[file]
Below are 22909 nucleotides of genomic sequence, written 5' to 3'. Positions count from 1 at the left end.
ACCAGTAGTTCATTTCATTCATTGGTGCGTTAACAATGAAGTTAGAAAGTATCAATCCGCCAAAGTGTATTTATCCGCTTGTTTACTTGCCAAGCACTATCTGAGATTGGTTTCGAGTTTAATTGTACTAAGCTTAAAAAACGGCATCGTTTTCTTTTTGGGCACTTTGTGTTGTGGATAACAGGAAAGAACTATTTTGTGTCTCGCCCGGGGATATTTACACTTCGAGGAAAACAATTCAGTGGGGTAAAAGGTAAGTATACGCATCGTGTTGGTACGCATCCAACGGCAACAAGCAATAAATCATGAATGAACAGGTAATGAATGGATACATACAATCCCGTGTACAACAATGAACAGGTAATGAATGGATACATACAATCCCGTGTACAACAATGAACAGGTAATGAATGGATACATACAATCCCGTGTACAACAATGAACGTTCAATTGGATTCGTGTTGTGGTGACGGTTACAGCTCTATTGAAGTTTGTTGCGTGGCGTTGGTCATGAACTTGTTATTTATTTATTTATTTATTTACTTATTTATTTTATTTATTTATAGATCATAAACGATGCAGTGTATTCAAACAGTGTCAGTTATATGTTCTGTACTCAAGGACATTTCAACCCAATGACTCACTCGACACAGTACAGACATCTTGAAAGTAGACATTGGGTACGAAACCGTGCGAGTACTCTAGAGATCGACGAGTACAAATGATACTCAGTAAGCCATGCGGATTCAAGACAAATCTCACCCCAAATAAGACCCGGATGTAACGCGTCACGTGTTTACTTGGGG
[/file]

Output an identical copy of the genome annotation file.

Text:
Below are 22909 nucleotides of genomic sequence, written 5' to 3'. Positions count from 1 at the left end.
ACCAGTAGTTCATTTCATTCATTGGTGCGTTAACAATGAAGTTAGAAAGTATCAATCCGCCAAAGTGTATTTATCCGCTTGTTTACTTGCCAAGCACTATCTGAGATTGGTTTCGAGTTTAATTGTACTAAGCTTAAAAAACGGCATCGTTTTCTTTTTGGGCACTTTGTGTTGTGGATAACAGGAAAGAACTATTTTGTGTCTCGCCCGGGGATATTTACACTTCGAGGAAAACAATTCAGTGGGGTAAAAGGTAAGTATACGCATCGTGTTGGTACGCATCCAACGGCAACAAGCAATAAATCATGAATGAACAGGTAATGAATGGATACATACAATCCCGTGTACAACAATGAACAGGTAATGAATGGATACATACAATCCCGTGTACAACAATGAACAGGTAATGAATGGATACATACAATCCCGTGTACAACAATGAACGTTCAATTGGATTCGTGTTGTGGTGACGGTTACAGCTCTATTGAAGTTTGTTGCGTGGCGTTGGTCATGAACTTGTTATTTATTTATTTATTTATTTACTTATTTATTTTATTTATTTATAGATCATAAACGATGCAGTGTATTCAAACAGTGTCAGTTATATGTTCTGTACTCAAGGACATTTCAACCCAATGACTCACTCGACACAGTACAGACATCTTGAAAGTAGACATTGGGTACGAAACCGTGCGAGTACTCTAGAGATCGACGAGTACAAATGATACTCAGTAAGCCATGCGGATTCAAGACAAATCTCACCCCAAATAAGACCCGGATGTAACGCGTCACGTGTTTACTTGGGG